Research focus

Studying tumour ecology

The main focus of the Yuan lab is to study tumours as evolving ecosystems. Tumours consist of not only cancer cells, but also normal cells such as immune cells that can be critical in eliminating cancer cells. These different types of cells co-exist in different parts of the same tumour with profound clinical implications. Just like in ecology where spatial organisation of animals, their predators and habitats is central for understanding the ecosystem and making predictions, it is becoming increasingly evident that we need to use a similar spatial approach to evaluate tumour heterogeneity.

We develop machine learning and deep learning algorithms for high-throughput pathological image analysis and bionformatics integration with cancer genomics. Understanding how genetically diverse cancer cells adapt to their microenvironment is key to appreciating how they develop and evolve. Thus far, our work has changed the way we think of the microenvironment and its critical roles in different cancer types.

This novel concept of tumours as evolving ecosystems could help us understand why cancer is so difficult to treat, and direct new therapeutic interventions - akin to draining the swamps to get rid of mosquitoes as one way of eradicating malaria. Through building highly interdisciplinary programmes, our goals are to deliver scientific advances and clinical innovations by dissecting the spatial and molecular heterogeneity of tumour microenvironment, to foster new developments in machine learning for applications in oncology and pathology, and to develop objective methodologies for directing cancer therapeutic strategies.


Spatial statistics to understand breast cancer recurrence

Our recent study on 1178 breast cancer patients underscored the importance of examining spatial heterogeneity of the tumour. We studied how immune cells are spatially arranged within the tumours, and detected the so-called immune hotspots, which are tumour regions that contain spatial clustering of immune cells. This uses a spatial statistical method called Getis-Ord Hotspot analysis, which is commonly used for detecting crime hotspots in cities. High amount of immune hotspots, but not the amount of immune cells, correlates with high probability of cancer recurrence. This study provides a new way to predict patient prognosis, and open the door to new therapeutic opportunities using immunotherapy for breast cancers.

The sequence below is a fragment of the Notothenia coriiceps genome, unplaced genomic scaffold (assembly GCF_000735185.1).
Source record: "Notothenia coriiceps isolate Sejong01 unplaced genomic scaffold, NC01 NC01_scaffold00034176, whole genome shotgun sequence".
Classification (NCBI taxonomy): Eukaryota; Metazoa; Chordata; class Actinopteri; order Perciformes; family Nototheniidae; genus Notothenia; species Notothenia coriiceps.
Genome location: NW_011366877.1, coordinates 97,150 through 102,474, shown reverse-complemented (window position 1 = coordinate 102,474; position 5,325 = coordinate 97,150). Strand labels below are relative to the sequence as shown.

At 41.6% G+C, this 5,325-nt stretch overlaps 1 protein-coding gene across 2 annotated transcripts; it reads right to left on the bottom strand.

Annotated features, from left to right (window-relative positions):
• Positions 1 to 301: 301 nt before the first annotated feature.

Computational pathology to explore tumour spatial dimensions

Cancer and normal cells exhibit both co-operative and competitive relationships, analogous to living organisms. Considering the tumour as an ecological habitat, we use a combination of ecological statistics and medical advances to analyse the ecological relationships in tumours using data derived from tumour histology. This novel way of studying the tumour microenvironment can expand our knowledge of cancer progression and reveal new clinical prognosticators. Read our review paper Computational pathology: Exploring the spatial dimension of tumour ecology
Nawaz S, Yuan Y* Cancer Letters (2015)


Centre for Evolution and Cancer & Division for Molecular Pathology,
The Institute of Cancer Research, London
The Royal Marsden Hospital

Open positions

Postdoc positions and fully funded PhD studentship available. Please enquire by emailing (yinyin.yuan (a) with your CV.

The PhD studentship is funded by Horizon 2020 ITN 'CONTRA' to develop advanced machine vision and statistical modeling methods for studying the tumour microenvironment. Apply through (ESR13). This position is part of a large training network for cancer evolution, and will include short term visits to University of Cambridge, University of Vigo, and Karolinska Institute.

Selected publications

Relevance of spatial heterogeneity of immune infiltration for predicting risk of recurrence after endocrine therapy of ER+ breast cancer.
Heindl A, Sestak I, Naidoo R, Cuzick J, Dowsett M, Yuan Y*
JNCI (2018) [Additional ppt]

We provide a missing link between tumour immunity and disease outcome in ER+ disease by examining tumour spatial architecture. The association between immune spatial scores and late recurrence suggests a lasting memory of protumour immunity that may impact disease progression and evolution of endocrine treatment resistance, which may be exploited for therapeutic advances.

Biopsy variability of lymphocytic infiltration in breast cancer subtypes and the ImmunoSkew score.
Khan AM, Yuan Y*
Nature Scientific Reports (2016)

We systematically investigate biopsy variability for the lymphocytic infiltrate in 998 breast tumours using a novel virtual biopsy method. Interestingly, biopsy variability of lymphocytic infiltrate differs considerably among breast cancer subtypes, with the HER2+ subtype having the highest variability.

Microenvironmental heterogeneity parallels breast cancer progression: A histology-genomics integration analysis
Natrajan R, Sailem H, Mardakheh FM, Arias MG, Dowsett M, Bakal C, Yuan Y*
PLOS Medicine (2016) [Sweave; R package beta version]

We propose a clinically relevant role of tumour microenvironmental diversity for advanced breast tumours and highlight that ecological statistics can be translated into medical advances for identifying new biomarkers and for understanding the synergistic interplay between the microenvironment and cancer genomics.